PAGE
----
Dynasty Travels: 8D6N Colourful Hokkaido Tour, Day 7 (Part 1)

Wednesday, 6 April 2016

Today's post is going to be a pretty short one actually. For one, I'm tied up helping my friend prepare props for her upcoming bunny photo shoot. Yup, she has several rabbits and she gets professional studio shots done for them! How amazing is that! But before I digress, another reason is also because I've been busy doing my "homework" for another trip! Hurray (for me)!

So anyway, back to this Hokkaido series, thank goodness I'm finally on Day 7. I really hope (or maybe more like have to) finish this series before the next trip!

By the time we got to Day 7, the official itinerary given by Dynasty Travels is almost moot:
Central Wholesale Market --> Hokkaido Shrine (done on Day 6) + Maruyama Park (park next to Hokkaido Shrine which we completely skipped!) --> Odori Park (done of Day 6 which obviously did not register much on me) --> Asahi Beer Factory --> Tokeidai (that's the clock tower done on Day 6) --> Mitsui Factory Outlet.

See what I meant by moot?

Which means in reality, what we had left by Day 7  to cover:
Central Wholesale Market (札幌場外市場) --> Ishiya White Chocolate Factory --> Asahi Beer Factory --> Mitsui Factory Outlet.

Unfortunately, I think the itinerary is a little mis-leading. Where we actually visited (or where you would visit) was the Curb Market or Crab Market (depending on which website you read) that's next to the Central Wholesale Market. In reality, fresh produce is delivered daily to the Central Wholesale Market but then these are sold via bidding. Products are then made available at the Curb/Crab Market once the bidding ends, and that's what's open to the public.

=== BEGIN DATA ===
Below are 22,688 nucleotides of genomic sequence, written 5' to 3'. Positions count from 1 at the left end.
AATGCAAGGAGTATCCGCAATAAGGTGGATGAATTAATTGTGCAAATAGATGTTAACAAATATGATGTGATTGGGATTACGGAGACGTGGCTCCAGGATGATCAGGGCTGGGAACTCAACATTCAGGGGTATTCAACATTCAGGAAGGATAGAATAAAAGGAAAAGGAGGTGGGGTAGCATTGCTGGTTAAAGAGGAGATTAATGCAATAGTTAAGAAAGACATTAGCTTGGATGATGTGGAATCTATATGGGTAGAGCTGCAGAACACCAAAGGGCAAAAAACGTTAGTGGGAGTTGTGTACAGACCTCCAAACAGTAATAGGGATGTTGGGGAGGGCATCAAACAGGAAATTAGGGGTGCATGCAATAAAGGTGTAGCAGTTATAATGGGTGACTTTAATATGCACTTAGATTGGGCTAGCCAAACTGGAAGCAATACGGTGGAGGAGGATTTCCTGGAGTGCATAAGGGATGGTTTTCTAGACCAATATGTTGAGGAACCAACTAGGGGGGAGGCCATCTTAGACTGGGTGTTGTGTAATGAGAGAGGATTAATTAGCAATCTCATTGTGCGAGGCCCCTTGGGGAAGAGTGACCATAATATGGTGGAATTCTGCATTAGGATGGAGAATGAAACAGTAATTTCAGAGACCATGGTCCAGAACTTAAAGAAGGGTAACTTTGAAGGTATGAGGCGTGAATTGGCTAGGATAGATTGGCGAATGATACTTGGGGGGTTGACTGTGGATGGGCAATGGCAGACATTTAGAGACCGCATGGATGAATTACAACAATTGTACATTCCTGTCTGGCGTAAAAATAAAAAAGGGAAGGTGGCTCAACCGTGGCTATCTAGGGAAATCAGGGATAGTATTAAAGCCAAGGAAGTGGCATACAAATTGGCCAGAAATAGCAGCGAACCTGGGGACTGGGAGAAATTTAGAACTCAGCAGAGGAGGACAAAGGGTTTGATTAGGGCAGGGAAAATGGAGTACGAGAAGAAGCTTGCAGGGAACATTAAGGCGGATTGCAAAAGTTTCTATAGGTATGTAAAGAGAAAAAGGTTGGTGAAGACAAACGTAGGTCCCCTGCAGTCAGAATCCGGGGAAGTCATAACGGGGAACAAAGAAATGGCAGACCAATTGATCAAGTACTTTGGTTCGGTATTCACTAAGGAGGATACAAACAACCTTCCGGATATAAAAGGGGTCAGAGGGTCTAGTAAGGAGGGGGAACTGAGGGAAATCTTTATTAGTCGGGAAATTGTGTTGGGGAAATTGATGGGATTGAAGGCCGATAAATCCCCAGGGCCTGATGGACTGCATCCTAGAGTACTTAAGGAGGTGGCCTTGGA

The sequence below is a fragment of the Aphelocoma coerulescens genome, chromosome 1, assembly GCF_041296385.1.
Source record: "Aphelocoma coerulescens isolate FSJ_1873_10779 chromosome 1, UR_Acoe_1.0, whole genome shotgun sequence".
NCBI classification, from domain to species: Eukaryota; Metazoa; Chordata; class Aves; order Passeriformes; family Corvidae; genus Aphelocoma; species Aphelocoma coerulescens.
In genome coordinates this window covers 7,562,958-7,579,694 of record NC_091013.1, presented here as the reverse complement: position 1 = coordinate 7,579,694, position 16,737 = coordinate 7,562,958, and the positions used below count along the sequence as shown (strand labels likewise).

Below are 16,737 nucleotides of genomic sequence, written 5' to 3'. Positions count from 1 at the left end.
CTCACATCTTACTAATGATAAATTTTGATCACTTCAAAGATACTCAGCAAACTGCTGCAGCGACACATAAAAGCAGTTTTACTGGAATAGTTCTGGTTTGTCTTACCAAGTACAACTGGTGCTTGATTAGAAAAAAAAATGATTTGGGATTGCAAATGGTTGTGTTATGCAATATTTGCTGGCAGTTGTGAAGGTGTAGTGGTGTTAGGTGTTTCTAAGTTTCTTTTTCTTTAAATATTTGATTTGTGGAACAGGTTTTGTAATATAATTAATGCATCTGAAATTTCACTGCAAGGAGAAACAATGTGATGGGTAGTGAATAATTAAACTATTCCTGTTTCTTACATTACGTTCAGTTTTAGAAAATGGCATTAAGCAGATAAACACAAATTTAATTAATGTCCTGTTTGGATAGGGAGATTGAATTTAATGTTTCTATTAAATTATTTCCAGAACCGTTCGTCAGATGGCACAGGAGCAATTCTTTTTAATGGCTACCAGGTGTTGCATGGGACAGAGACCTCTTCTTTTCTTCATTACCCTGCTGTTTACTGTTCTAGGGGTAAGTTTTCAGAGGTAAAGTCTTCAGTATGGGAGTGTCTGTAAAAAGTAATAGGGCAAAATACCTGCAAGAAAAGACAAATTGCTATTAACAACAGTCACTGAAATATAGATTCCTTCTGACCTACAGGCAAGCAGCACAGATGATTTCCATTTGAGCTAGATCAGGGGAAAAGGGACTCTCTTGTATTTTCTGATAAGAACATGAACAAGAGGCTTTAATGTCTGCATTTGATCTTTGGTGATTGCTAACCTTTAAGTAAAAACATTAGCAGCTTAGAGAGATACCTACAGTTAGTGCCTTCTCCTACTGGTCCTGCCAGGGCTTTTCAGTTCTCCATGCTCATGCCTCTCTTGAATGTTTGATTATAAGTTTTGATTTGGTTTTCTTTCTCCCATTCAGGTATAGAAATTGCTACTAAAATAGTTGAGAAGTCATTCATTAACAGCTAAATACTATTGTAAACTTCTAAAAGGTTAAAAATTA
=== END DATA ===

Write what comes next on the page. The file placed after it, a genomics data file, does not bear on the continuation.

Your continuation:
The Curb/Crab Market hence is really the 60+ shops that line the 2 sides of the street. What we found in abundance were vegetables (depending on what is in season) and seafood, especially crabs! No brain-er then why Crab market became a moniker.

Given that it's 60+ shops between 2 sides of a street, it's not that huge a place. So if you want to compare prices, it's not difficult to do so. 
However, I have to say this after experiencing Japan on several trips: the Japanese price their products according to quality. So in a way, you get what you pay for. They also take quite a lot of pride in the quality of their produce. Hence, I personally do not bother to do price comparisons and I'll just pay whatever they tell me. In fact, I've also had enough encounters where the stall owners would on their own accord, extend their hospitality in ways such as a drink or a freebie or even a recipe. Admittedly, less so in the more touristy places, but it still happened enough times for me to be mightily impressed.

Another interesting fact I came to learn, the best in Japan is oftentimes also not exported. While in the Curb/Crab market, it's actually a pretty common sight to see locals purchasing produce to be sent to someone else who might even be in another prefecture. However, they stop short of shipping their goods internationally. But that doesn't stop you from carrying them home in your own luggage! Of course, you have to check your own country's restrictions as to what can be brought in! I've seen people throw away food at customs just because they failed to do that.